Is New Year's Day the Most Dangerous Day to Drive?

By: Cherise Threewitt  | 

traffic jam
It seems like the early hours of New Year's Day would be one of the worst times for traffic accidents but what do the stats say? Insung Jeon/Getty Images

Go out on New Year's Eve (which probably means you'll be coming home on New Year's Day) and you'll probably be implored by friends and family to be careful. Take a cab. Lots of drunk drivers out, obviously. It makes sense that the New Year's holiday would be a busy one for law enforcement and emergency response teams. And it is. But, believe it or not, New Year's Day is not the most treacherous day of the year to be behind the wheel.

Before we go any further, let's just clarify this: None of what we are about to say means that it's a good idea to be reckless on New Year's Eve. It's a safe bet that several of the drivers on the road should not be in a car. Just because there are statistically more car crashes on other days doesn't mean you shouldn't be careful.

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Now, then. According to AutoInsurance.org, which used data from various government sources, the worst holiday for auto accidents was Independence Day, because lots of people are on the road, and alcohol is often served at parties people attend. There were 1,349 fatal accidents on Independence Day between 2016 and 2018, or an average of 450 per year. The next worst holidays (in order) were Memorial Day, Labor Day, Columbus Day and Father's Day. Thanksgiving was No.8.

So where does New Year's Day lie? AutoInsurance.org put it at No. 3 on their list of five safest holidays for auto accidents, averaging 344 accidents per year. "With most people off work — and many staying home with their families or nursing hangovers from celebrations the night before — traffic decreases significantly on New Year’s Day," the website reported. OK, but what about New Year's Eve, or early New Year's Day? The National Safety Council factored in accidents from 6 p.m. New Year's Eve through midnight on New Year's Day and came up with an average of 304 deaths for 2018. (There were 330 deaths in 2017.) The safest holiday? Why, Christmas, according to AutoInsurance.org.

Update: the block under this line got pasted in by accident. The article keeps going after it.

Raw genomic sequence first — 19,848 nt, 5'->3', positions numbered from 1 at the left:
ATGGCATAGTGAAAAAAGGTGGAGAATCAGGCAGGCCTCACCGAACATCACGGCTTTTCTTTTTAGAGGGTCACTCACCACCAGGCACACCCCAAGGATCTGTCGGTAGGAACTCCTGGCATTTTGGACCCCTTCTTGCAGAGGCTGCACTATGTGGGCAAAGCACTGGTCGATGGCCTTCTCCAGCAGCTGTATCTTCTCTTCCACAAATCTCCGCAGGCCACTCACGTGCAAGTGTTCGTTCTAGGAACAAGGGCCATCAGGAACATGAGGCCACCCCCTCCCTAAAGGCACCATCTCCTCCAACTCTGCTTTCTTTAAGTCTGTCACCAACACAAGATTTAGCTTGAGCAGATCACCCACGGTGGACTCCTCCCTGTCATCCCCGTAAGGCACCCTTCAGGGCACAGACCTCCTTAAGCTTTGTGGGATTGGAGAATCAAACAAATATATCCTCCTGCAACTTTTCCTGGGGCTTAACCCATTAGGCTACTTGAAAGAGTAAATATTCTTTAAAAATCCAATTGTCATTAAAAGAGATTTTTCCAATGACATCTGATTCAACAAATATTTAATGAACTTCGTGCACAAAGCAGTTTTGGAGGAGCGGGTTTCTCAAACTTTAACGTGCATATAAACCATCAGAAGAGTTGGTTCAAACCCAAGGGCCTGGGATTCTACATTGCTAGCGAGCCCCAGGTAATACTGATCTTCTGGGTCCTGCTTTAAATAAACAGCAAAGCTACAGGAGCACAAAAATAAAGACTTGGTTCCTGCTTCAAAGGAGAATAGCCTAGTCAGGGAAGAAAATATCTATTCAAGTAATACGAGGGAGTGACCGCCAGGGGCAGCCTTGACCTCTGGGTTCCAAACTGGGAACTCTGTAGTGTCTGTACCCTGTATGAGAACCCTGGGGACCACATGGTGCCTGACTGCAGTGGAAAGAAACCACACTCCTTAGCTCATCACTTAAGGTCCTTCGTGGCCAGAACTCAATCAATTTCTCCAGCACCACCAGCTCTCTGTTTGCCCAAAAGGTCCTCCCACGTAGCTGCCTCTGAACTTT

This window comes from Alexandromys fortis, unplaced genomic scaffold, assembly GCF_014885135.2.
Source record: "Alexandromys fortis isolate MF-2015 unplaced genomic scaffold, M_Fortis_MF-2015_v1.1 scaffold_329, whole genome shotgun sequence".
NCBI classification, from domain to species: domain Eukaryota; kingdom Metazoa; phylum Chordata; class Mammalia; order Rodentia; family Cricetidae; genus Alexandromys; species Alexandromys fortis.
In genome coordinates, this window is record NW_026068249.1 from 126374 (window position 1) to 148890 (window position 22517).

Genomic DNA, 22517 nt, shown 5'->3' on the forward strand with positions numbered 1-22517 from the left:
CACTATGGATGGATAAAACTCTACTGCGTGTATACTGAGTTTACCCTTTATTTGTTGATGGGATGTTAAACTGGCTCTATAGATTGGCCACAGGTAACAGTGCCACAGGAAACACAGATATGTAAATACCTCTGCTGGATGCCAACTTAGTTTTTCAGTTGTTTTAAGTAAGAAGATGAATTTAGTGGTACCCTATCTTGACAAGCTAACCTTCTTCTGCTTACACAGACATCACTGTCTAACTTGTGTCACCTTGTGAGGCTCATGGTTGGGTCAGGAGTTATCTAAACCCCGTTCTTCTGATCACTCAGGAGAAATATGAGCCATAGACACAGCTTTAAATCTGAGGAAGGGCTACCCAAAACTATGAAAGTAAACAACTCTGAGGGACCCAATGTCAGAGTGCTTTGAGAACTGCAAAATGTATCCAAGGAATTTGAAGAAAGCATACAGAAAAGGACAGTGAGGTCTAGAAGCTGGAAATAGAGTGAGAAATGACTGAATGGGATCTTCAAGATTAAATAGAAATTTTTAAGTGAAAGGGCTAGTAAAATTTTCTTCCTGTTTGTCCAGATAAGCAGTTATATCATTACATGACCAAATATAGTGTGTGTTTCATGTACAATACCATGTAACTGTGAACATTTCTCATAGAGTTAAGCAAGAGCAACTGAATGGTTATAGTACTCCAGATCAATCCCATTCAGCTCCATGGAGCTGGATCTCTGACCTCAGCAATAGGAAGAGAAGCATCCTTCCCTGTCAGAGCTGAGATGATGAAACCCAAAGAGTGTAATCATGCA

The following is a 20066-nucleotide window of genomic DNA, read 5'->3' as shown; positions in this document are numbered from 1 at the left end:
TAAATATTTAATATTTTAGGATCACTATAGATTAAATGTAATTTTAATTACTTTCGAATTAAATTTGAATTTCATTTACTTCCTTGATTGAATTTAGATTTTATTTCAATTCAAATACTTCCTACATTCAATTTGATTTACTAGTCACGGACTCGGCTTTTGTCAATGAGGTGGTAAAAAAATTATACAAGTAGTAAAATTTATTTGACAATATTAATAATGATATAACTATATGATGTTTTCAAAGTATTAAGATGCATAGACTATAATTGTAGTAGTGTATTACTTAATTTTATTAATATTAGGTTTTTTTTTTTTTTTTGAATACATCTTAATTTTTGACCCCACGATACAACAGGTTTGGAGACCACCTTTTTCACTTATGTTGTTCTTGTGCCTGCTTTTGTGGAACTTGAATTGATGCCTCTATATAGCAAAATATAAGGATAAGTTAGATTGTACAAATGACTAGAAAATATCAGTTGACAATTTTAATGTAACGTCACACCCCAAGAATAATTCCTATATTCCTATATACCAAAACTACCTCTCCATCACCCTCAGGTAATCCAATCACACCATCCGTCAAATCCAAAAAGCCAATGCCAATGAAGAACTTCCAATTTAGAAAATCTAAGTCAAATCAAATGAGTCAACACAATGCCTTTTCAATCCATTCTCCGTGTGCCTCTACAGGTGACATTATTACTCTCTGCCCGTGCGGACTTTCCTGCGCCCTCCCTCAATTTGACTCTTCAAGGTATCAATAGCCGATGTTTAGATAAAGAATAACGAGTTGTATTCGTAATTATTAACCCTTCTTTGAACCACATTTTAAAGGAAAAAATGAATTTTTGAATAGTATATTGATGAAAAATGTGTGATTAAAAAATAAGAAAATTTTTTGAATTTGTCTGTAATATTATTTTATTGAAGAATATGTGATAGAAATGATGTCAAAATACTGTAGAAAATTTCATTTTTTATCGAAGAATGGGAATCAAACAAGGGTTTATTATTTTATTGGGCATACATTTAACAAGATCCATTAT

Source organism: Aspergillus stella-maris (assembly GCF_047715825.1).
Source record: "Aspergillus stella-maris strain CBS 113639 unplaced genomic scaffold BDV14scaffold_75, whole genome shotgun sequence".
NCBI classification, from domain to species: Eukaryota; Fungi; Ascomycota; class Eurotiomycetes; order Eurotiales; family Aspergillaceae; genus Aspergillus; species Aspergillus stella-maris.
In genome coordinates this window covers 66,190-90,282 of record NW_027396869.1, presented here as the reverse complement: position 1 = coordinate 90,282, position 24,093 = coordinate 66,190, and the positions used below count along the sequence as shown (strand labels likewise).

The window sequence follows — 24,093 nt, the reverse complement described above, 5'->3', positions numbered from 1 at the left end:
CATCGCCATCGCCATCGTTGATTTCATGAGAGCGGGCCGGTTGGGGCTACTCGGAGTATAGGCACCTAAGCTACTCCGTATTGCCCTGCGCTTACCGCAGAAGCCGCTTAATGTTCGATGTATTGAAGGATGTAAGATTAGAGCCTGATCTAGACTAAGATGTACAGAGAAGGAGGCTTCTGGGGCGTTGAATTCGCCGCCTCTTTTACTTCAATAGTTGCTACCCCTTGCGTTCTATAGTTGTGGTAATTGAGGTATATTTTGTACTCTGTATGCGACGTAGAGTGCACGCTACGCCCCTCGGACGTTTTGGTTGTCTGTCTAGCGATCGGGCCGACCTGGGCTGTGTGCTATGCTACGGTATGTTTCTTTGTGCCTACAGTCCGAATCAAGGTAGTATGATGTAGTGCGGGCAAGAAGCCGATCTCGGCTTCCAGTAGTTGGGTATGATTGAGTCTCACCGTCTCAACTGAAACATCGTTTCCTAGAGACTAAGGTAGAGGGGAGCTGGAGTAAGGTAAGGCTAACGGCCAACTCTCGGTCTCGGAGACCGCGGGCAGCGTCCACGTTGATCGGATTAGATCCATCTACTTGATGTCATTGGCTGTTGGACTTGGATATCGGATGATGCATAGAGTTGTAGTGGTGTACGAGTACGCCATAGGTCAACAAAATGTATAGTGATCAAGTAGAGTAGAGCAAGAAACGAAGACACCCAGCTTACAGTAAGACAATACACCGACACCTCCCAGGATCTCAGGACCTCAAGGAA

So, statistically speaking, there's no real reason to fret about going out on New Year's Eve. And with large gatherings outlawed in most parts of the world because of COVID, the numbers out on the roads on New Year's Eve 2020 will be even smaller than usual. Practically speaking, though, the risk of a car crash is higher than a typical day, and it always makes sense to use a little extra caution.

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Originally Published: Jul 28, 2015

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  • Detwiler, Jacqueline. "Most Dangerous Holidays For Drivers." Forbes. Nov. 6, 2008. (May 4, 2015) http://www.forbes.com/2008/11/06/dangerous-driving-holidays-forbeslife-cx_jd_1106travel.html
  • Gareffa, Peter. "Thanksgiving Is One of the Most Dangerous Holidays for Driving." Edmunds. Nov. 26, 2014. (May 4, 2015) http://www.edmunds.com/car-news/thanksgiving-is-one-of-the-most-dangerous-holidays-for-driving.html

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